Finally, theories of “scapegoating” need to be addressed. These hark back to the late 1930s (Dollard et al. 1939) and have even older roots in Sumner’s early work on ethnocentrism (Sumner 1906). They maintain that members of the ethnic majority who experience feelings of frustration and deprivation that are objectively unrelated to the (p. 150) presence of other ethnic groups nonetheless turn toward immigrants simply because those provide a conveniently defenseless target for the in-group members’ aggression. Due to the cognitive turn in social psychology, theories of scapegoating have somewhat fallen out of fashion, and for the applied psephologist relying on secondary data analysis, the result of simple scapegoating will often be indistinguishable from the more complex stereotyping processes.
All theories of group conflict are complemented by the “contact hypothesis,” which maintains that under certain favorable conditions, interethnic contacts (which often presuppose immigration) can reduce prejudice (Pettigrew and Tropp 2008) and hence anti-immigrant sentiment. Some of the newer research aims at incorporating the contact hypothesis either by using micro-level information on interethnic contact or by deriving the probability of such contacts from small-area data on the spatial distribution of ethnic groups. Unfortunately, both approaches are subject to endogeneity bias, because voters who are less prejudiced are more likely to seek interethnic contacts.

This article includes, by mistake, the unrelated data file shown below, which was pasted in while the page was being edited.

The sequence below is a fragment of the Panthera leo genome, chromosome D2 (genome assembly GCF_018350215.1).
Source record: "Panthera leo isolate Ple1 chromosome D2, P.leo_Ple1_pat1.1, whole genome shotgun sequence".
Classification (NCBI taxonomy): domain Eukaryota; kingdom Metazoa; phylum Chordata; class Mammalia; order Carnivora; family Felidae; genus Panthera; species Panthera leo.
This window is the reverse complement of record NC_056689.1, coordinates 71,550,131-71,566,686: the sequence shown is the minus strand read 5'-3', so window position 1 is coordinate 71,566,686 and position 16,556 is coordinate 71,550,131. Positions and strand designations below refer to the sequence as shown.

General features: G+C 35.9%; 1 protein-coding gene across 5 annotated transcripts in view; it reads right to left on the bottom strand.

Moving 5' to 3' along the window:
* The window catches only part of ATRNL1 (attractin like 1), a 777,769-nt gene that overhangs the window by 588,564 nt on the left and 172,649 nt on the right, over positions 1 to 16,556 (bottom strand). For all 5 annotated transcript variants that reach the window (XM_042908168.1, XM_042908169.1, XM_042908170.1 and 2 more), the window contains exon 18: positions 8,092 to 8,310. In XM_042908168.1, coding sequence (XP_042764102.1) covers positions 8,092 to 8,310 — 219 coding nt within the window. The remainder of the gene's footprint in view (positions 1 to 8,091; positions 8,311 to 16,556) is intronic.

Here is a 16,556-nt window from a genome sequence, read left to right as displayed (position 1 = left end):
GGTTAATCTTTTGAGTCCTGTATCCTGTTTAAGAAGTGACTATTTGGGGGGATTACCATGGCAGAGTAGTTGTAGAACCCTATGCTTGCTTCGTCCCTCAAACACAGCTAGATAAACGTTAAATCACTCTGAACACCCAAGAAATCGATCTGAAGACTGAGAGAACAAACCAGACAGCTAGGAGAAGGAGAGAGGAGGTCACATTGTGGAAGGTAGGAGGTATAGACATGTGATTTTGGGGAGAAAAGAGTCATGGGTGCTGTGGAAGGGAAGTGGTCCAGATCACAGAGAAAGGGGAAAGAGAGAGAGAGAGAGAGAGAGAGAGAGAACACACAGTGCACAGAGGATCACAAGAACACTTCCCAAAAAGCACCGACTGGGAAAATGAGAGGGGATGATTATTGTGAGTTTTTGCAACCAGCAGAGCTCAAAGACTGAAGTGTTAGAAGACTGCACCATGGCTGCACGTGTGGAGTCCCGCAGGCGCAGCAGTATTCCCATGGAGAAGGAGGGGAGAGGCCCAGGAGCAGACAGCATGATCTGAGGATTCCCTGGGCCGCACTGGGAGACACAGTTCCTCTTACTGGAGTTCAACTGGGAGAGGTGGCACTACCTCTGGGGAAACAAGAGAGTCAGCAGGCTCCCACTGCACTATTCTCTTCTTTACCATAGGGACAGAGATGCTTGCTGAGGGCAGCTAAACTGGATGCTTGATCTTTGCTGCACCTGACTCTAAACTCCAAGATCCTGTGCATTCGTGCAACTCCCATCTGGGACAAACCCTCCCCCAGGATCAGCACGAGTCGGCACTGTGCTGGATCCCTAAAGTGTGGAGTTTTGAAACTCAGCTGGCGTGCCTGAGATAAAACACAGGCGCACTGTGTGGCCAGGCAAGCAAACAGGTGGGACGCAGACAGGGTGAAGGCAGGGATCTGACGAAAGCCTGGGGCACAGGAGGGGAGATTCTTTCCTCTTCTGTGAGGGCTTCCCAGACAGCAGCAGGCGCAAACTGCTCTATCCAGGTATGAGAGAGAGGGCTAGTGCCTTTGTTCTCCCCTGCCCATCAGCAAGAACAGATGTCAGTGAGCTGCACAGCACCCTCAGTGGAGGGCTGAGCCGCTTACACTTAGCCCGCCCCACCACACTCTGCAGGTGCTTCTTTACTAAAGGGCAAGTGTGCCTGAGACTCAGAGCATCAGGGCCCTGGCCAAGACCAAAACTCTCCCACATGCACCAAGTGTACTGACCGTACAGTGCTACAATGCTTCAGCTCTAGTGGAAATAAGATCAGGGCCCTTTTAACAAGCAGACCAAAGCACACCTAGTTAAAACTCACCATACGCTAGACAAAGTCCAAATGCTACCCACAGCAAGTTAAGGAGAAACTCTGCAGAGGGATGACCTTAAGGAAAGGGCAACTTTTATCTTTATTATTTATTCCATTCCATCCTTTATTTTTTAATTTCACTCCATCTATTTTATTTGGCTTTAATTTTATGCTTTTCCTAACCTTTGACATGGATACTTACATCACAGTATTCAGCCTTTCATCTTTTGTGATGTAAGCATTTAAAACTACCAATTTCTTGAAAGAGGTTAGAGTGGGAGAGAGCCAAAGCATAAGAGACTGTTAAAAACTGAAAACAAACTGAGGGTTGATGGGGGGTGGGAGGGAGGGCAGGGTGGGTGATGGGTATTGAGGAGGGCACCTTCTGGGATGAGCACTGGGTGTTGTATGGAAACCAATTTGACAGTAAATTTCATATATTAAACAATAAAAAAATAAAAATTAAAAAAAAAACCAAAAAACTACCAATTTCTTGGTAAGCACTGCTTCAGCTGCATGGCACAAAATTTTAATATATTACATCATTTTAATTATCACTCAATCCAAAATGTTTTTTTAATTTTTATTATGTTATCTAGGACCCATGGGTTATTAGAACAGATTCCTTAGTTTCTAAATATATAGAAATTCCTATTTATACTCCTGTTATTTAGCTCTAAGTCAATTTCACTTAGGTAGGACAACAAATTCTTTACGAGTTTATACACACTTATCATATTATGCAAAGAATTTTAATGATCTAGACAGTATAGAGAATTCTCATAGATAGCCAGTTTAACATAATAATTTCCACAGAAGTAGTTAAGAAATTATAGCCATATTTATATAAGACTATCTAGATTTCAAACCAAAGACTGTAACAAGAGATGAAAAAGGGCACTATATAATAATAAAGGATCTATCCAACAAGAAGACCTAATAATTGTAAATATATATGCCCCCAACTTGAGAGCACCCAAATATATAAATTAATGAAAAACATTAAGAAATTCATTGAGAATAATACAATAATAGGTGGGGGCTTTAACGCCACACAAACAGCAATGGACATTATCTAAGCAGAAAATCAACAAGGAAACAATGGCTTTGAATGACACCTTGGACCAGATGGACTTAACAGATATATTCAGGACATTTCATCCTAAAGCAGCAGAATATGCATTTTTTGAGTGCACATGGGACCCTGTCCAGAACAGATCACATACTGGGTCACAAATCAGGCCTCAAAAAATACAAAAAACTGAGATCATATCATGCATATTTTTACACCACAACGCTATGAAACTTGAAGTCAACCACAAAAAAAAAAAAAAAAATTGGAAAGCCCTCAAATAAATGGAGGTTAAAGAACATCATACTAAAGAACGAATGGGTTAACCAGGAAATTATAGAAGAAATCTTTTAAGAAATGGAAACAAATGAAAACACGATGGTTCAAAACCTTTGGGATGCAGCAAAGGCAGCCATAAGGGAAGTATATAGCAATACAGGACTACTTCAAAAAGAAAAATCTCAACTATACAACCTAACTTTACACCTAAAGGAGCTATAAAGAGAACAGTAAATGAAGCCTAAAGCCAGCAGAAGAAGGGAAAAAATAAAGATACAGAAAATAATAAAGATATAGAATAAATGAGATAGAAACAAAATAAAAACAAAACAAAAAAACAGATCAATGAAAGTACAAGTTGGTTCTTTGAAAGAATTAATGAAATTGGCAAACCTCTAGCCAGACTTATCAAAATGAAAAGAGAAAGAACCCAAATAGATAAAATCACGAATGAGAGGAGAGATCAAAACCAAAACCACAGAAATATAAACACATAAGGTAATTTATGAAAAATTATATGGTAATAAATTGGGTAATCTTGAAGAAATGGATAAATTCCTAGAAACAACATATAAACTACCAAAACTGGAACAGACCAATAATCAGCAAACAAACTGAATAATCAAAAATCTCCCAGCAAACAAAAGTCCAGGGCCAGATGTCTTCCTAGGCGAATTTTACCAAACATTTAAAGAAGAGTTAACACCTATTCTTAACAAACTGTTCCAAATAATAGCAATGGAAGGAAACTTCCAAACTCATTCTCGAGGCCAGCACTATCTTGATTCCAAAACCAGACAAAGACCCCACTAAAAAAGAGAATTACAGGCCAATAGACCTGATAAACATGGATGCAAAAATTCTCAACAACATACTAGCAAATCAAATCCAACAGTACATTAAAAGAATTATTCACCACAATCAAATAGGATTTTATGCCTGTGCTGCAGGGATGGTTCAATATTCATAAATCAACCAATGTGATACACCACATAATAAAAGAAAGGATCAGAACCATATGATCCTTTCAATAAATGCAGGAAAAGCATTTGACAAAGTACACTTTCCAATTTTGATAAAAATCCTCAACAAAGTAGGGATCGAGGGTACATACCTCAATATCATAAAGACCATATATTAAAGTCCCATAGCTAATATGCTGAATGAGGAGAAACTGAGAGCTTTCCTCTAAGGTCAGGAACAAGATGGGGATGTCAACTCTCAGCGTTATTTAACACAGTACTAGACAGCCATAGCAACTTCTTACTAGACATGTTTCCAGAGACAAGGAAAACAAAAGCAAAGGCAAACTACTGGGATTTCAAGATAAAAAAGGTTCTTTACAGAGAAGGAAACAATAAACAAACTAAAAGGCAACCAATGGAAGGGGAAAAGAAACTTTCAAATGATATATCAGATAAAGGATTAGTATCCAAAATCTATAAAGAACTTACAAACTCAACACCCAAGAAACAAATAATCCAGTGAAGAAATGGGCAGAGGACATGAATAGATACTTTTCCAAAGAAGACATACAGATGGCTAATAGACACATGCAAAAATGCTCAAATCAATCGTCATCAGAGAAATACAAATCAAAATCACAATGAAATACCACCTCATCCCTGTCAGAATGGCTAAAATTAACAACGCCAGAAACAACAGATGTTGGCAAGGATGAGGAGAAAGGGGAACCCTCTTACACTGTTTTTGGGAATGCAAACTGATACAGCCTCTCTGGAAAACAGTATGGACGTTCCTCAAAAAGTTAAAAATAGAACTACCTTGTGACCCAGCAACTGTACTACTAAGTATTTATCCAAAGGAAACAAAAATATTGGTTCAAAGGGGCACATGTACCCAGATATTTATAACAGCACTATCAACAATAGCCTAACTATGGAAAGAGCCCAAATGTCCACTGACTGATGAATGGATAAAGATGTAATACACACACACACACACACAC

Anti-Postmaterialism and Other Social Attitudes
A Silent Counterrevolution?
Immigration emerged as the core issue of the radical right in Western Europe and Australia in the mid-1980s, making anti-immigrant sentiment the single most important attitudinal driver of radical right support. In Central and Eastern Europe, hostility toward ethnic minorities seems to act as the functional equivalent. But very few RRPs have ever been single-issue parties (Mudde 1999). Many of them have a broader right-wing agenda, and radical right support has been linked to a host of other attitudes besides anti-immigrant sentiment.